October 6 roundup

  • Woman who escaped first WTC bombing broke her ankle ten days later. Should New York’s Port Authority pay her $500,000? [Hochfelder]
  • Former New York congressman and Pace Law School dean Richard Ottinger and wife rebuffed in what court deems SLAPP suit against commenter who criticized them on online forum; commenter says legal fees have cost him two years’ income [White Plains Journal-News, Westchester County; earlier] Amici in Massachusetts case endorse anti-SLAPP protection for staff of media and advocacy organizations [Citizen Media Law] “Canadian Court Rejects Defamation Liability for Hyperlinks” [same]
  • “Chuck Yeager Tries Again to Stretch Right of Publicity” [OnPoint News, earlier]
  • And naturally the advocates are demanding more regulation rather than less: “[Restaurant] Calorie Postings Don’t Change Habits, Study Finds” [NYT] More: Ryan Sager, Jacob Sullum.
  • Famed L.A. lawyers Thomas Girardi and Walter Lack might get off with wrist-slaps over Nicaraguan banana suit scandal [The Recorder, Cal Civil Justice, earlier]
  • Ralph Lauren lawyers: don’t you dare reproduce our skinny-model photo in the course of criticizing our use of skinny models [BoingBoing; and welcome Ron Coleman, Popehat readers; more at Citizen Media Law and an update at BoingBoing] Copyright expert/author Bill Patry is guestblogging at Volokh Conspiracy [intro, first post, earlier]
  • Profile of John Edwards aide who played key role in Rielle Hunter affair [Ben Smith, Politico]
  • Blind lawyer’s “call girl bilked my credit card” claim includes ADA claim against credit card company (but judge rejects it) [ABA Journal, Above the Law]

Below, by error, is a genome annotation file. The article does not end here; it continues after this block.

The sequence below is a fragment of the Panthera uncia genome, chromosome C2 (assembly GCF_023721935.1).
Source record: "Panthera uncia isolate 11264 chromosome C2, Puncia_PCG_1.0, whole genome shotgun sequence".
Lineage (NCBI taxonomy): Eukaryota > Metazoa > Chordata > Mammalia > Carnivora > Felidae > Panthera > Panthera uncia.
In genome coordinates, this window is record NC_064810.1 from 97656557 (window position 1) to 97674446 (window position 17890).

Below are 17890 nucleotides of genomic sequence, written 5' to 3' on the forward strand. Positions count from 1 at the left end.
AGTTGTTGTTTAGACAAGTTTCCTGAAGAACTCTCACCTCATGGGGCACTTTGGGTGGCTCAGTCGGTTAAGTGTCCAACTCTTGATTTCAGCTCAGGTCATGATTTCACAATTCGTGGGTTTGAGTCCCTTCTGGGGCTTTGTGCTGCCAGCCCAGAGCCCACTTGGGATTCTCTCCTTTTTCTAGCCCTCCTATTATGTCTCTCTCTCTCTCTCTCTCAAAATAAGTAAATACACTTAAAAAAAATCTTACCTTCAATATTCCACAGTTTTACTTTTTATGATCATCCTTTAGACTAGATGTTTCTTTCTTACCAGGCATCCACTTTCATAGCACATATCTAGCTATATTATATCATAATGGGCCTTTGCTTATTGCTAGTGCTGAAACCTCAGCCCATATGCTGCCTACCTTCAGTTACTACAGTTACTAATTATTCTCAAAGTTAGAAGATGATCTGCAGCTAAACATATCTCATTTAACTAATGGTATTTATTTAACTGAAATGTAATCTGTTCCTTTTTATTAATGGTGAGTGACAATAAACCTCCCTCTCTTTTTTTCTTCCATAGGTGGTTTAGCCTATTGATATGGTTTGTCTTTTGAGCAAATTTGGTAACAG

• Here are a few tidbits that I did not discuss in my post on the ankle fracture 10 days after the WTC bombing case:
    1. The ER hospital record reflects that plaintiff told the doctors that “on my way to check my mailbox, I fell on the grass and I slipped on my right foot.” [If true, that would have destroyed her case.] At trial, plaintiff denied saying that.
    2. Months later, plaintiff sent a letter to the hospital changing her account of the incident. Her doctor then edited the hospital chart, modifying her complaint from “weakness in the right leg” to “weakness in the right knee.” Her theory at trial was that her knee was injured during the 100 story evacuation 10 days before she fell and broke her ankle.
    3. Plaintiff was 260 pounds.
    No doubt, this case was and remains controversial and there’s a very good chance plaintiff will lose at the retrial.

  • Ottinger Delivers!

    (tag line from Ottinger’s election campaign for what became James Buckley’s Senate seat.)